Imagine your favorite cheese: perhaps an aged, sharp cheddar, or maybe a blue Gorgonzola or a gentle Monterey Jack. Wouldn't it be wonderful to use those really good cheeses you love on nachos or as a sauce on macaroni or steamed vegetables?
But if you have ever tried melting high-quality cheeses, you've experienced the problem: the cheese separates into a greasy oil slick that no amount of stirring will restore.
One traditional workaround is to a Mornay sauce, which combines the cheese with a cooked mixture of flour, butter and milk. But a Mornay sauce can taste as much of cooked flour as it does of cheese. The starch in the flour masks some cheese flavors, so the sauce loses vibrancy.
James L. Kraft discovered a much better solution around 1912. He found that adding a small amount of sodium phosphate to the cheese as it melted kept it from turning into a clumpy mess of cheese solids swimming in a pool of oil. Kraft made canned, shelf-stable cheese and the technique led to processed cheese products.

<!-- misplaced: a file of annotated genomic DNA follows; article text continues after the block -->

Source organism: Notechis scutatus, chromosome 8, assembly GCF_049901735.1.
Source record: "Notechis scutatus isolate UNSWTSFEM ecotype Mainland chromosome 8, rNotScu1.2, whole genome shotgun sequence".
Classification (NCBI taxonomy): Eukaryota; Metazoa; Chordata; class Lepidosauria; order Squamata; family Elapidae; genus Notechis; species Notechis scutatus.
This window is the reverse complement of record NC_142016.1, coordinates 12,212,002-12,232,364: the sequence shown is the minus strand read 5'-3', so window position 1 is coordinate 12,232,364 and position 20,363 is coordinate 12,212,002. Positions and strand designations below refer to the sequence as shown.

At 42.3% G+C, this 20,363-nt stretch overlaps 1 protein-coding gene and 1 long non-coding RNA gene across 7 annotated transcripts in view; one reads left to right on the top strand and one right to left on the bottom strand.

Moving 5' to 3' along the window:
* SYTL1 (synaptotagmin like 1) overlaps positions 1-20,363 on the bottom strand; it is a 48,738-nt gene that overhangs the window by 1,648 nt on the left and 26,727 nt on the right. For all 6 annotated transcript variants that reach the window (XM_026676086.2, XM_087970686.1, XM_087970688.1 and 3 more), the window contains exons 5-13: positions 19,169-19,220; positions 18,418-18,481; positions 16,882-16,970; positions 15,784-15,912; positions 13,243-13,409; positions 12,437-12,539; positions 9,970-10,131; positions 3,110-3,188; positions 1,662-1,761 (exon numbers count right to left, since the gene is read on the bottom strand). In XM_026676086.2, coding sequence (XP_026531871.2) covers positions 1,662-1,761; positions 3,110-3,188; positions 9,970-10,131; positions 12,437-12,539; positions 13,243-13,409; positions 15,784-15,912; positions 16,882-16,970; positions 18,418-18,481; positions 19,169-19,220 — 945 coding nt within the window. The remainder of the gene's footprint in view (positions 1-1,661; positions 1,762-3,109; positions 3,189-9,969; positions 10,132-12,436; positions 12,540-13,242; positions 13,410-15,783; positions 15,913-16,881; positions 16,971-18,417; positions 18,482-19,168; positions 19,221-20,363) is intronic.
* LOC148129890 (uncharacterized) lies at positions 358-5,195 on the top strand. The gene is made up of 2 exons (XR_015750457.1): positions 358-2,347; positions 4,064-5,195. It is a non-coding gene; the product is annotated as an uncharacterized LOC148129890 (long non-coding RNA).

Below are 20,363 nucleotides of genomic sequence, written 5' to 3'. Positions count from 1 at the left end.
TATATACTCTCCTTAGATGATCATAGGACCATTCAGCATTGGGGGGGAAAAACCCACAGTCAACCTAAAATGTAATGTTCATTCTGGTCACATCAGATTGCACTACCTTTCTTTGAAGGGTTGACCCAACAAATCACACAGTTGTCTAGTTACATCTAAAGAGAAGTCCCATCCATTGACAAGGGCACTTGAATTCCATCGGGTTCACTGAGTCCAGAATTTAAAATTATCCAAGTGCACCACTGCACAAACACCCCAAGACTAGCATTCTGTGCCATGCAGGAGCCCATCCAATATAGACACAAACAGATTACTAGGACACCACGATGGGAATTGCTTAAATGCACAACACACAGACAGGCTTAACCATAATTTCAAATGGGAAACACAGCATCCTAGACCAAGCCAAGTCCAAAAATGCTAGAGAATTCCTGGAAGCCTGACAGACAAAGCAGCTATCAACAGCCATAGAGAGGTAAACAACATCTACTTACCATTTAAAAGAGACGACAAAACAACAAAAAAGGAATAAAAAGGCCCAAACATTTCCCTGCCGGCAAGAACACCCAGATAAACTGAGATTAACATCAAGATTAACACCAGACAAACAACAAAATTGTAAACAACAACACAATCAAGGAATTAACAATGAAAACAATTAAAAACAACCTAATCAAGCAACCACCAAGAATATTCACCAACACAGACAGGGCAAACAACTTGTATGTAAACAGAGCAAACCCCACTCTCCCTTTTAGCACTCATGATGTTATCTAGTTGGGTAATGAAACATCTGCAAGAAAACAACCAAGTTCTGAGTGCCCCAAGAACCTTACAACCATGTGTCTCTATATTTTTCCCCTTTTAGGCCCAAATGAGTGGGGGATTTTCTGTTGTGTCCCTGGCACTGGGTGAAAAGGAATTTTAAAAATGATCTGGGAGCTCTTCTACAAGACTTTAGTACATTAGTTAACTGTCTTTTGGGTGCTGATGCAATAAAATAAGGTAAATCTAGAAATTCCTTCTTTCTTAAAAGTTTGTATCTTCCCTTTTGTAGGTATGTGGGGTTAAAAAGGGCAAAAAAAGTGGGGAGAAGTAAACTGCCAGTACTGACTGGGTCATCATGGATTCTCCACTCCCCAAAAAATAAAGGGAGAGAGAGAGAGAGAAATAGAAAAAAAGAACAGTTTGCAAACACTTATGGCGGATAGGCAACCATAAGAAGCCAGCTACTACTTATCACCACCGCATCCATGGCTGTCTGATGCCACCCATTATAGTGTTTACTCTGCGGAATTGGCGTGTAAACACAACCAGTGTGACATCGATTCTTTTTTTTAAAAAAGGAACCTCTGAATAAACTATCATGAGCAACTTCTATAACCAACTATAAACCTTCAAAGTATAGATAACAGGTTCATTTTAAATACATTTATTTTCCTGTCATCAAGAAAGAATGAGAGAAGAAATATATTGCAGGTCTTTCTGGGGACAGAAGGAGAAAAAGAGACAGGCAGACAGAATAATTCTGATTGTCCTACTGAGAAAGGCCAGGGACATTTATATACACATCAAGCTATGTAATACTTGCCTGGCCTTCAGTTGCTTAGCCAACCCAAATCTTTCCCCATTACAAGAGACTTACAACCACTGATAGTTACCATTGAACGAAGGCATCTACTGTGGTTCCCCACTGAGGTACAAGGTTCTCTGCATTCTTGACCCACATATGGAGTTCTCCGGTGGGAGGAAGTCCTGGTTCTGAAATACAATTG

You can apply the same chemistry to achieve much higher culinary purposes. The chefs in our research kitchen have made mac and cheese with an intense goat Gouda and cheddar sauce, for example, and build gourmet grilled cheese sandwiches using cheese slices that melt like the processed stuff, but are made from feta or Stilton.
In place of sodium phosphate, we use sodium citrate, which like sodium phosphate is an emulsifying salt that helps tie together the immiscible components of cheese: oil and water.
In solid form, cheese is a stable emulsion. The tiny droplets of dairy fat are suspended in water and held in place by a net of interlinked proteins. When cheese melts, that net breaks apart, and the oil and water tend to go their separate ways. Sodium citrate can form attachments to fat and water molecules, so it holds everything together. The end result is a smooth, homogeneous sauce.